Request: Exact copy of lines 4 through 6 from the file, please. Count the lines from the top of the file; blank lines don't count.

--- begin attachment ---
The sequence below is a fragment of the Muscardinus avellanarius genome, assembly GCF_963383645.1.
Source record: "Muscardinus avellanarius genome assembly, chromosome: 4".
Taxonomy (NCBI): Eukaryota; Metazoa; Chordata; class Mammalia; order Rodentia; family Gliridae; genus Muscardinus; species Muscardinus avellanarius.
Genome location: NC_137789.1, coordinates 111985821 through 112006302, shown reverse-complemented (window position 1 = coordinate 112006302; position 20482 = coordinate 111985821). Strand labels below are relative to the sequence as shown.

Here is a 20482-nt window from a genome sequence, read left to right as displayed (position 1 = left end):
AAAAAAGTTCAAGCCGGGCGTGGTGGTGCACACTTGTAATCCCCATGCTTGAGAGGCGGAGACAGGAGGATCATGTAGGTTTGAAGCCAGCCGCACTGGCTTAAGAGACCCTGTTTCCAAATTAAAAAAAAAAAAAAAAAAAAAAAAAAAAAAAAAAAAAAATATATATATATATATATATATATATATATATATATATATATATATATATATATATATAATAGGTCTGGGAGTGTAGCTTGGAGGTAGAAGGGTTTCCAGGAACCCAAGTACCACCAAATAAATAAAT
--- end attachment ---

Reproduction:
Genome location: NC_137789.1, coordinates 111985821 through 112006302, shown reverse-complemented (window position 1 = coordinate 112006302; position 20482 = coordinate 111985821). Strand labels below are relative to the sequence as shown.

Here is a 20482-nt window from a genome sequence, read left to right as displayed (position 1 = left end):
AAAAAAGTTCAAGCCGGGCGTGGTGGTGCACACTTGTAATCCCCATGCTTGAGAGGCGGAGACAGGAGGATCATGTAGGTTTGAAGCCAGCCGCACTGGCTTAAGAGACCCTGTTTCCAAATTAAAAAAAAAAAAAAAAAAAAAAAAAAAAAAAAAAAAAAATATATATATATATATATATATATATATATATATATATATATATATATATATATATATAATAGGTCTGGGAGTGTAGCTTGGAGGTAGAAGGGTTTCCAGGAACCCAAGTACCACCAAATAAATAAAT